Updated on March 25, 2019
Finding the right dog for an apartment or a flat can be an exhaustive process.
helloBARK! must stress that there is no such thing as “an apartment dog”, but some breeds have been known to do well in smaller dwellings. While this article offers breeds suggestions, it doesn’t constitute expert advice.
While some big dogs aren’t suited to apartment life, others that don’t require a lot of exercise and like to be couch potatoes could be a good fit for a flat.
Some small dogs may seem like a good option, but depending on their energy levels or tendency to bark, you may be forced to reconsider an alternative breed.
Given the likelihood of meeting other humans and pets, a dog with an affectionate and social personality could be a wise choice to maintain good relations with the neighbours.
Such considerations should be given a lot of thought once you’ve ascertained that your apartment or flat block allows pets!
In this article, helloBARK! will take a look at some breeds that have been recommended by the AKC as good apartment dogs or have earned a reputation for pups that do well in homes with limited space.
So without further ado, let’s take a look at 20 best apartment dogs.
20) Bichon Frise
Described as a “small but sturdy” dog, the Bichon Frise can grow to a height of 11.5 inches and weigh up to 18 pounds. They certainly won’t take up a lot of room. These little dainty dogs are known for their great personalities.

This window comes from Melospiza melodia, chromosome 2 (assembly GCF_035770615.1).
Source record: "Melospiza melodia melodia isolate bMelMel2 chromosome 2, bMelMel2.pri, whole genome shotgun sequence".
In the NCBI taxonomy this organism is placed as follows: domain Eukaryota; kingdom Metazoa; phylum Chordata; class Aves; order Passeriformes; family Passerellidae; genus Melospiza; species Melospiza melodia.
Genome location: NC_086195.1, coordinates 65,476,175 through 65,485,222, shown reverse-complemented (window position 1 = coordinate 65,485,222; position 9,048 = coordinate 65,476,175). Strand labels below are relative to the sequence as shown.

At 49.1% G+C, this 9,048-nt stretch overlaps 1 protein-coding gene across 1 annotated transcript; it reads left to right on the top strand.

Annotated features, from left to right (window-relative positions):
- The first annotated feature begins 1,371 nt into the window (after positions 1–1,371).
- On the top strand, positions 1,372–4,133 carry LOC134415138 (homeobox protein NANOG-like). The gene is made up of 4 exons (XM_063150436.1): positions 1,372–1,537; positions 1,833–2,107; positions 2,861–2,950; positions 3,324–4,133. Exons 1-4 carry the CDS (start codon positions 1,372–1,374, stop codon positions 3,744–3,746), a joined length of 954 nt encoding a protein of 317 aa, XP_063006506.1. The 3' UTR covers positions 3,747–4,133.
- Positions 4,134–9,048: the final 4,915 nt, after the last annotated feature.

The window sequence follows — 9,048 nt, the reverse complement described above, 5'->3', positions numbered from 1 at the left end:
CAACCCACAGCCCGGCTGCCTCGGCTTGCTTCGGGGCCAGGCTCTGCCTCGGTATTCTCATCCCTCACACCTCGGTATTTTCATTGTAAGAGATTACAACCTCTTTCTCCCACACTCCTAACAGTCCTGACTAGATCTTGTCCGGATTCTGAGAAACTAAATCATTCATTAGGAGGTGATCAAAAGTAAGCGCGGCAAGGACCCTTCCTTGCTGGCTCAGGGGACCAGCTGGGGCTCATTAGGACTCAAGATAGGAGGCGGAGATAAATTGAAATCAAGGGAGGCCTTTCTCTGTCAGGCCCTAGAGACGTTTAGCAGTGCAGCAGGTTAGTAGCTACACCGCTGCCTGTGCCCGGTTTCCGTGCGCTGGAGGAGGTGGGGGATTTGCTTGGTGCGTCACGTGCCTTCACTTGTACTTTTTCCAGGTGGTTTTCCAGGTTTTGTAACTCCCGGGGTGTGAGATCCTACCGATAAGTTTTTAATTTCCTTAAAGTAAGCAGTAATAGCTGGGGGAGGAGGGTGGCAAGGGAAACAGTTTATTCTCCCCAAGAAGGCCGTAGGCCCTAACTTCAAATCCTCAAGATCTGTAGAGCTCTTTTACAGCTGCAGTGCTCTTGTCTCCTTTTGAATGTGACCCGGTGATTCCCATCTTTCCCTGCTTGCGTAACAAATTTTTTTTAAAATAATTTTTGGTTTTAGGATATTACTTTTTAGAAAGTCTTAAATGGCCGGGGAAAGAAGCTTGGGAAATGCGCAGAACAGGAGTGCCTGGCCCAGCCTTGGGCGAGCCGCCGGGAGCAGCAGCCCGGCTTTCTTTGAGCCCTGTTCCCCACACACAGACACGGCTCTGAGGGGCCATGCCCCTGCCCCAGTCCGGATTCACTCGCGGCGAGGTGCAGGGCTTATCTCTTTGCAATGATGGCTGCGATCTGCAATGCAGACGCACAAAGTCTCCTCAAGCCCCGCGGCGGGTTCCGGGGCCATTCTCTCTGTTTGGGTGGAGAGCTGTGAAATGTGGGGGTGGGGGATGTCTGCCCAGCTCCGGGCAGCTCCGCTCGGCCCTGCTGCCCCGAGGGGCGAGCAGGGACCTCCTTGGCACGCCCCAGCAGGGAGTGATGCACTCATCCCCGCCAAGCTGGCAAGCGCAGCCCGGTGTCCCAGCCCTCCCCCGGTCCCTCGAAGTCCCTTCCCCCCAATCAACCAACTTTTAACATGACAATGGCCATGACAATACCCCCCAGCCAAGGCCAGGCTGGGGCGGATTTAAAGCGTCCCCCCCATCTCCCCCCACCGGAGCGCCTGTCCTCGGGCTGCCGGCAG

Often called Sausage Dogs, the Dachshund remains a favourite among city dwellers. Long rather than tall, the German breed are the smallest members of the hound group. They don’t need a lot of exercise, just enough to keep them in healthy shape.
18) French Bulldog
You’ll encounter a French Bulldog in most capitals around the world. The breed have been in vogue over the past decade or so. French Bulldogs have well-balanced personalities and require short walks.
17) Boston Terrier
Sometimes called “the American Gentleman”, the charming Boston Terrier will remain under a foot and a half in size. Their big eyes give them a charming appearance. The AKC website describes these dogs as ideal for city dwellers (the hint is in their name): “They are sturdy but portable, people-oriented, and always up for a brisk walk to the park or outdoor cafe.”
Another dog with a city in its name is the Havenese. Again, this is a clear indication that the breed does well in an urban environment. Hailing from Cuba, the Havenese has a cheery disposition and loves to meet new people.
You may think a Greyhound is a bad choice if you live in a flat. However, these racing dogs love nothing more than to stretch out on the couch. Greyhounds are docile and relaxed dogs, making them perfect for indoors. They do require daily walks to stretch their long legs.
14) Brussels Griffon
Perhaps the most famous breed named after a city is the Brussels Griffon. These dogs were used to hunt rats in stables in 19th century Belgium. Nowadays, they’ve got an easier life. Their small size makes them ideal for an apartment. These affectionate dogs love to be in the company of humans.
Continuing the Belgian theme is the Schipperke. These little black dogs are curious but friendly. Nicknamed Belgium’s captain, they don’t grow to more than a foot, which makes the compact and sturdy for apartment living.